Many people say you don’t really know anybody until you live with them (or amongst them perhaps). It hasn’t hit home to me with such force as it does now. I like to know who I’m with, where I am, and to observe my surroundings. As I learn more about living in Saudi, the moment I hear about a cultural event, folk festival, or ethnic celebration, I’m right on it. My few months so far in Saudi Arabia have been enriched by traveling to events around the Kingdom, mostly in the Eastern province, and to the biggest one that was held near Riyadh (the capital city).
In my job, I work closely with mostly Arab engineers, geophysicists and a few geologists, all highly skilled in the hydrocarbon exploration field, which is also called ‘upstream’ development. These oil and gas experts are mostly educated in English speaking universities outside Arabia. The service workers who maintain the grounds, cafeterias, coffee shops and housekeeping duties are generally from the Far East, and there is a distinct pecking order, much like a caste system. With that in mind, I have a strong penchant for exploring life outside the “privileged” corporate Arabian scene.
On a recent trip to the Janadria festival near Riyadh I met tribal people from all over the country. They were extremely hospitable and curious about westerners. I was also treated like royalty and given the best seat in the place at a song and dance exhibit while the general public stood outside the fence to watch. This is typical of Arab gracious hospitality, to provide the best experience for honored guests. This of course doesn’t happen unless one graciously shows respects the local custom of dressing top to toe in black, keeping your eyes lowered, and being quiet and polite at all times. Women are reserved in public.
In the Eastern Province, there is a long history of fishing and agriculture. The fishermen still go out in their (triangular) lateen-rigged sailing dhows. The Arabian Gulf also provides a living to many pearl divers. These men dive without oxygen tanks, and merely use a clip on their nose to keep out the sea water. Using a mesh bag around their necks, they dive down for as long as the lungs can sustain them and fill the bag with oyster shells. They’re rugged, traditional, and proud of their heritage. The agricultural areas are now confined to certain spots where there are artesian wells providing a strong water flow. Since the discovery of oil in the area of agriculture 80 years ago, there has been a change in how land is managed and owned. A running joke here says every time they drill for water, they get oil.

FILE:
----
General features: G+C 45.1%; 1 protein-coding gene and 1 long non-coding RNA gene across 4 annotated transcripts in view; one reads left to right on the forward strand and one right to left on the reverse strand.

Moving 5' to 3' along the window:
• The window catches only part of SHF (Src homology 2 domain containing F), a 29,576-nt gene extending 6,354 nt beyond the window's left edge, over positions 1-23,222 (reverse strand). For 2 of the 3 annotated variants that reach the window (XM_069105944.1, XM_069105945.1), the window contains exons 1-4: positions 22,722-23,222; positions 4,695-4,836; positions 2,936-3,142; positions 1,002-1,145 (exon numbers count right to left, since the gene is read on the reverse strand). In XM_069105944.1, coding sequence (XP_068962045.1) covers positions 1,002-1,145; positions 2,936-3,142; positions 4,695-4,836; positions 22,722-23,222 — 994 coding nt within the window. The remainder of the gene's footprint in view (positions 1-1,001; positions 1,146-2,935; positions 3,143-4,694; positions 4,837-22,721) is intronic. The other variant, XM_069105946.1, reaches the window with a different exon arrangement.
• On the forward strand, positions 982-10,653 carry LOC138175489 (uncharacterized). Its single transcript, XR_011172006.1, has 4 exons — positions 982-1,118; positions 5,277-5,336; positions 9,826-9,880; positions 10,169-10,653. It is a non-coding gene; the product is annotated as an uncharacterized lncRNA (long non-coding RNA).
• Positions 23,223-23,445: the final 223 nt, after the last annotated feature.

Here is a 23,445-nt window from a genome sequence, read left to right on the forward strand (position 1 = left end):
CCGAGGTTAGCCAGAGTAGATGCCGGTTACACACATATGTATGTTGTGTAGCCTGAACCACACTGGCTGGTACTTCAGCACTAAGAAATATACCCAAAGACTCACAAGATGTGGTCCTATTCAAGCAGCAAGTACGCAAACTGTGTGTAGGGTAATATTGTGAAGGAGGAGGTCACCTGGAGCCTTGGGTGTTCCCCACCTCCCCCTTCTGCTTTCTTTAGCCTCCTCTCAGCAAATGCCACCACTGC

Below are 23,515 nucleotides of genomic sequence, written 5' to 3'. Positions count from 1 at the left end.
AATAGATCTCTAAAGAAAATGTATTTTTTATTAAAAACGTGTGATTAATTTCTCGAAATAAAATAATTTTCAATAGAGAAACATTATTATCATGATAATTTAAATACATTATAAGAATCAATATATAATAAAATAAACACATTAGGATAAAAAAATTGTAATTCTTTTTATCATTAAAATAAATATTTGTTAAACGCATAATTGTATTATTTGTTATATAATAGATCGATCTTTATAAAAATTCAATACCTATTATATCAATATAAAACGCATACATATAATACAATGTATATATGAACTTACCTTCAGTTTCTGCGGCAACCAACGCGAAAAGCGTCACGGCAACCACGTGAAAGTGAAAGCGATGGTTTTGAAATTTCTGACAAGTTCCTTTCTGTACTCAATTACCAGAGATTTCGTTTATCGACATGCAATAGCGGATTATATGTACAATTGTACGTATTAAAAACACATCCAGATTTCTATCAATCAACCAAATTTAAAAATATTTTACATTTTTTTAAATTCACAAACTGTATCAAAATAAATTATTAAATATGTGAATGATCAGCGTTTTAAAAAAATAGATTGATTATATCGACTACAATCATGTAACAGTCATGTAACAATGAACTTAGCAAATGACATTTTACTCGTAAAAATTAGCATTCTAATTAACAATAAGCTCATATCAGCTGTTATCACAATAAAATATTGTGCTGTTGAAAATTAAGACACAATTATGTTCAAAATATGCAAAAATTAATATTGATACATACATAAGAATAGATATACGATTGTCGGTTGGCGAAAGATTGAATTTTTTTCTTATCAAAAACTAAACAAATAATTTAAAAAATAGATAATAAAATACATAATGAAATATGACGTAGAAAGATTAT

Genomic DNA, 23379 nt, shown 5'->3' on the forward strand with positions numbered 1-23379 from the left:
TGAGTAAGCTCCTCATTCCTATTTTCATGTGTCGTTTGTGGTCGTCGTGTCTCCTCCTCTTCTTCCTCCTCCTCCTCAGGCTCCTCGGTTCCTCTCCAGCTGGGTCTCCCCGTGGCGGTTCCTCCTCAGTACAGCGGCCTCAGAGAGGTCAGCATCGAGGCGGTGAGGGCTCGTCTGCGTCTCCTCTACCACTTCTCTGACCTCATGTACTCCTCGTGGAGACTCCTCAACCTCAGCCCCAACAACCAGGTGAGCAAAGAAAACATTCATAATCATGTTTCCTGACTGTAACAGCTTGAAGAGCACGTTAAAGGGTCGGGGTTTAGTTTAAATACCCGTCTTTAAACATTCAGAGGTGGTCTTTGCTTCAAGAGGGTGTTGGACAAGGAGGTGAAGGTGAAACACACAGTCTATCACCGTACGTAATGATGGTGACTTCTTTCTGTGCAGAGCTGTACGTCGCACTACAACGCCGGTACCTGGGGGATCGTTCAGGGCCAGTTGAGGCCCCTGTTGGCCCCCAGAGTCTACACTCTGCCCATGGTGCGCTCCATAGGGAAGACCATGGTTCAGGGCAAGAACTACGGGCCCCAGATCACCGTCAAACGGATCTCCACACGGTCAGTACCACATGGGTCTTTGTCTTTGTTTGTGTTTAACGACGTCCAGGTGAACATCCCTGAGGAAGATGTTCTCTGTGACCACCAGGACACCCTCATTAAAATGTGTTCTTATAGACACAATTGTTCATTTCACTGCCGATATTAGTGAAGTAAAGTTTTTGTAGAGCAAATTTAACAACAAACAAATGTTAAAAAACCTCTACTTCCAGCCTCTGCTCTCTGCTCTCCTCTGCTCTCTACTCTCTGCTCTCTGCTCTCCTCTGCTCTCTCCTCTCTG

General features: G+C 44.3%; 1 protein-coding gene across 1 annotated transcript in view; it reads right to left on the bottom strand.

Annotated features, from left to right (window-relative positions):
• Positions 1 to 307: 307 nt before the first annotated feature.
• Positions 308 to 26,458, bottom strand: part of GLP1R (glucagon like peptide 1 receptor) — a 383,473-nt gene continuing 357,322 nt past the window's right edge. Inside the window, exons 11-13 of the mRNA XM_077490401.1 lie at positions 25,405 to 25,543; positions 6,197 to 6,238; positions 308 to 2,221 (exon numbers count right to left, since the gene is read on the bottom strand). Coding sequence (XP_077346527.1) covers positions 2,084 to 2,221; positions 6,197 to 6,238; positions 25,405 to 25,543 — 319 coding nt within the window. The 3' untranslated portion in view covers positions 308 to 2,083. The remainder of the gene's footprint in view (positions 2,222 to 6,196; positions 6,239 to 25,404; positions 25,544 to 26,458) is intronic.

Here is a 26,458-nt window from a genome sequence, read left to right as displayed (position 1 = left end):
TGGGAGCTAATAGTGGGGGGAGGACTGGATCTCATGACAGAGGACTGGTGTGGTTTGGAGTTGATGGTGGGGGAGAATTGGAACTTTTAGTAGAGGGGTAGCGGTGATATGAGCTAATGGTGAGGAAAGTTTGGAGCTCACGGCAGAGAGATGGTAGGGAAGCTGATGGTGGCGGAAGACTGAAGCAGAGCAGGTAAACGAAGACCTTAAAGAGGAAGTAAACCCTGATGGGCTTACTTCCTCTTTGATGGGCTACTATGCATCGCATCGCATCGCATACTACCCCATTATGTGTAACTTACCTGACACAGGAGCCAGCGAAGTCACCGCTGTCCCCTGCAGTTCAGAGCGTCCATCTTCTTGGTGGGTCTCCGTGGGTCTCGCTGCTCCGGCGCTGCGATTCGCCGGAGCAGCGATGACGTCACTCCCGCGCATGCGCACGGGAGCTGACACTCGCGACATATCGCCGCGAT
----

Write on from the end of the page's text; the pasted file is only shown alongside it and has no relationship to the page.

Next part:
I visited an Eastern Coast fishing festival recently at a huge seaside recreational park. Thousands of visitors gathered around the outdoor square to enjoy the traditional story of the fishermen, and watch the young men dance and sing. There is an old folk tale about a grandfather who is walking his grandson, telling him the story about how his father went to sea and never came back. Even though it was all in Arabic, the story carried the intensity and feeling of the local spirit. All the dancers are young men who move in formation, which is traditional everywhere in Saudi. Women don’t dance or entertain.